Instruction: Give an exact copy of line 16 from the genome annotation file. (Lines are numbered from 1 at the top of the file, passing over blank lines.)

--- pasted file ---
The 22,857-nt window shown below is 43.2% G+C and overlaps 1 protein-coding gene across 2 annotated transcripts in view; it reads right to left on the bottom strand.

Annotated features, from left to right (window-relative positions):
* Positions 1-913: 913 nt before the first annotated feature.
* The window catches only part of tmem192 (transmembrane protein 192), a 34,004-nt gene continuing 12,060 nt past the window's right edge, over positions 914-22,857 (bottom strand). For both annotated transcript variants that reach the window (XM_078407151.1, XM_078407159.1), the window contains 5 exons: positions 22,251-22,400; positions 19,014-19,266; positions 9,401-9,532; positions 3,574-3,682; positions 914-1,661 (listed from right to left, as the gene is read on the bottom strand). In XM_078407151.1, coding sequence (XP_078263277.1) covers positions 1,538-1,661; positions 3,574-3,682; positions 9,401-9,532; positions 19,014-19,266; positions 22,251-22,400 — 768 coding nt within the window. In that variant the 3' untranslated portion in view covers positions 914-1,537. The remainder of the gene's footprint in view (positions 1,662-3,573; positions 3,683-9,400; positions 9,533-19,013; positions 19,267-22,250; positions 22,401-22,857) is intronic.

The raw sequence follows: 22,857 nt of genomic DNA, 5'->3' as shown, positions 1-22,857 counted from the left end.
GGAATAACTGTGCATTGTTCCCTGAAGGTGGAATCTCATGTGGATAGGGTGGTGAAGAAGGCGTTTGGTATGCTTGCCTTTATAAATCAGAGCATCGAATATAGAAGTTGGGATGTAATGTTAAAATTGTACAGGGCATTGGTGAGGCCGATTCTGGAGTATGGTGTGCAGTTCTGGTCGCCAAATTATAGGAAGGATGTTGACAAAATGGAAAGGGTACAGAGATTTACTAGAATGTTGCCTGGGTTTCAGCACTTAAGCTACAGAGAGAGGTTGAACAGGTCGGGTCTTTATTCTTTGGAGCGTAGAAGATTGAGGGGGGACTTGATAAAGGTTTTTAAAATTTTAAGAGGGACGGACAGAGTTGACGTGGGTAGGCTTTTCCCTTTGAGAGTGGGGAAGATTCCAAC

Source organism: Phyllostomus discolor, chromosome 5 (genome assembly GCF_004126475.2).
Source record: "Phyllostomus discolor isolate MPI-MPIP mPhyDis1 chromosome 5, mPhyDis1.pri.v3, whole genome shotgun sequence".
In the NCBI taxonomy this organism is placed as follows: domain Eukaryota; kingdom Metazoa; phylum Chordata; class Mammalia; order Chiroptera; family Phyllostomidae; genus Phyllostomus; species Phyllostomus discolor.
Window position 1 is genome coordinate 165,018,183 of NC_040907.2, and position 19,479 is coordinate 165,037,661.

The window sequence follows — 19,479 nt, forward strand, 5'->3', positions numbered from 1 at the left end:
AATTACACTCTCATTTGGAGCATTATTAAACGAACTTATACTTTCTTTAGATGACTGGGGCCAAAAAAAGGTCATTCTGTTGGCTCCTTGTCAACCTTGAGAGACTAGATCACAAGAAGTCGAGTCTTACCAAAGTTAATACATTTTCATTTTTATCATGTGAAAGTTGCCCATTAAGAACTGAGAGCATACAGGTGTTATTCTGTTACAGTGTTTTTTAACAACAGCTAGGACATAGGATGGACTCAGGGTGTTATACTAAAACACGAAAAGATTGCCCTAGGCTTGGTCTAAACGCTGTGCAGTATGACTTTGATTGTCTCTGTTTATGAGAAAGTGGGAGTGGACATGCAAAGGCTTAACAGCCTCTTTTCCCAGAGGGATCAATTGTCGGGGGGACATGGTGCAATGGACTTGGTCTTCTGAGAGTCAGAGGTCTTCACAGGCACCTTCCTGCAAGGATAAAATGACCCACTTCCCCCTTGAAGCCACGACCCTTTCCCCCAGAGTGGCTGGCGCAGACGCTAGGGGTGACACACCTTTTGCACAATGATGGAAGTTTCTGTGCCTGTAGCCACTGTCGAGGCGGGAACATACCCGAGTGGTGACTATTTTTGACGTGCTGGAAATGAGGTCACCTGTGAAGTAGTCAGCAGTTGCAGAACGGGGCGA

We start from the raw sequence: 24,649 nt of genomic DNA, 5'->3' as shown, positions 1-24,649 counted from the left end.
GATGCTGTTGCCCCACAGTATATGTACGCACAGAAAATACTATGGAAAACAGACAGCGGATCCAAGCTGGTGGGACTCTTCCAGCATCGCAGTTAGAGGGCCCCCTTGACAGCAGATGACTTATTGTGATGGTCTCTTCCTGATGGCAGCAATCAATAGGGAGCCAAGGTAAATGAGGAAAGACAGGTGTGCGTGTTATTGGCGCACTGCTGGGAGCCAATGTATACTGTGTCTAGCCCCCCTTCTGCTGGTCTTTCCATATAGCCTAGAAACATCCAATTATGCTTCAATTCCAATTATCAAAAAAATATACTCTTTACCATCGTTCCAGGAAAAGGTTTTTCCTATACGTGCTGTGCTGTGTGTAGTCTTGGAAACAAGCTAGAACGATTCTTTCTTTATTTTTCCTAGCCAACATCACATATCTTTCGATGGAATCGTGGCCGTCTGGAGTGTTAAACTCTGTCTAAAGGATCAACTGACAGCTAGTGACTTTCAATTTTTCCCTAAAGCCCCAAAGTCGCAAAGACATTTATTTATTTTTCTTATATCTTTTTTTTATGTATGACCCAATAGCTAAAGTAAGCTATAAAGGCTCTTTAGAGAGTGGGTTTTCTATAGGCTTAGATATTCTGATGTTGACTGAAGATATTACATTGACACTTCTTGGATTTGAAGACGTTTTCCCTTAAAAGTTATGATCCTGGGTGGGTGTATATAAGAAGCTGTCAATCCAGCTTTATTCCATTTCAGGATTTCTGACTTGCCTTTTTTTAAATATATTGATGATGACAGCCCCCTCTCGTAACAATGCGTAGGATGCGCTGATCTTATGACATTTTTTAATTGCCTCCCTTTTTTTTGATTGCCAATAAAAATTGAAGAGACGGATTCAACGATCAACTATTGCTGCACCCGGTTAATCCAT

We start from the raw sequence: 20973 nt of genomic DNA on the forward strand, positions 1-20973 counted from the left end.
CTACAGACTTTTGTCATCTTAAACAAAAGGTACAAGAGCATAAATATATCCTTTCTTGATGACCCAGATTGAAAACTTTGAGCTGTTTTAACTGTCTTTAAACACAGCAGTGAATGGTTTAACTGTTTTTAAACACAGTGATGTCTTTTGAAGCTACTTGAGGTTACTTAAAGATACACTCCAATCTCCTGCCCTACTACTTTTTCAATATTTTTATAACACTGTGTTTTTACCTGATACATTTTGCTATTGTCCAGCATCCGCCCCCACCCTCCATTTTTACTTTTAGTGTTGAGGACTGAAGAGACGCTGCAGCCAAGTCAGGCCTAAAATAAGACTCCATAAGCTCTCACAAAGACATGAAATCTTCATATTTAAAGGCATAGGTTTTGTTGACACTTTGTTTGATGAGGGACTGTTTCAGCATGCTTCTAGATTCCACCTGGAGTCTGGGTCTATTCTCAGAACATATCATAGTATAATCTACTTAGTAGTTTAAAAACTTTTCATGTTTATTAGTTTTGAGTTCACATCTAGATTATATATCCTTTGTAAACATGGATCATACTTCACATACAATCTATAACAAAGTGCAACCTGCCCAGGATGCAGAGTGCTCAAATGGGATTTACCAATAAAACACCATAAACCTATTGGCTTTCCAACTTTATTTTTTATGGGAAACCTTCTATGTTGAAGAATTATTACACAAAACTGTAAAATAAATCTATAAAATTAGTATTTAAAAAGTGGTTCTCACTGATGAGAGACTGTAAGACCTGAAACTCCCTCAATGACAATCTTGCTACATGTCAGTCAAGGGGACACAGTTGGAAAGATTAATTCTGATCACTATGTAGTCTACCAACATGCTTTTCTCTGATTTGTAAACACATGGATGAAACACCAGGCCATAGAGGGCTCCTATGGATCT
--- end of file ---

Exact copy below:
CTACAGACTTTTGTCATCTTAAACAAAAGGTACAAGAGCATAAATATATCCTTTCTTGATGACCCAGATTGAAAACTTTGAGCTGTTTTAACTGTCTTTAAACACAGCAGTGAATGGTTTAACTGTTTTTAAACACAGTGATGTCTTTTGAAGCTACTTGAGGTTACTTAAAGATACACTCCAATCTCCTGCCCTACTACTTTTTCAATATTTTTATAACACTGTGTTTTTACCTGATACATTTTGCTATTGTCCAGCATCCGCCCCCACCCTCCATTTTTACTTTTAGTGTTGAGGACTGAAGAGACGCTGCAGCCAAGTCAGGCCTAAAATAAGACTCCATAAGCTCTCACAAAGACATGAAATCTTCATATTTAAAGGCATAGGTTTTGTTGACACTTTGTTTGATGAGGGACTGTTTCAGCATGCTTCTAGATTCCACCTGGAGTCTGGGTCTATTCTCAGAACATATCATAGTATAATCTACTTAGTAGTTTAAAAACTTTTCATGTTTATTAGTTTTGAGTTCACATCTAGATTATATATCCTTTGTAAACATGGATCATACTTCACATACAATCTATAACAAAGTGCAACCTGCCCAGGATGCAGAGTGCTCAAATGGGATTTACCAATAAAACACCATAAACCTATTGGCTTTCCAACTTTATTTTTTATGGGAAACCTTCTATGTTGAAGAATTATTACACAAAACTGTAAAATAAATCTATAAAATTAGTATTTAAAAAGTGGTTCTCACTGATGAGAGACTGTAAGACCTGAAACTCCCTCAATGACAATCTTGCTACATGTCAGTCAAGGGGACACAGTTGGAAAGATTAATTCTGATCACTATGTAGTCTACCAACATGCTTTTCTCTGATTTGTAAACACATGGATGAAACACCAGGCCATAGAGGGCTCCTATGGATCT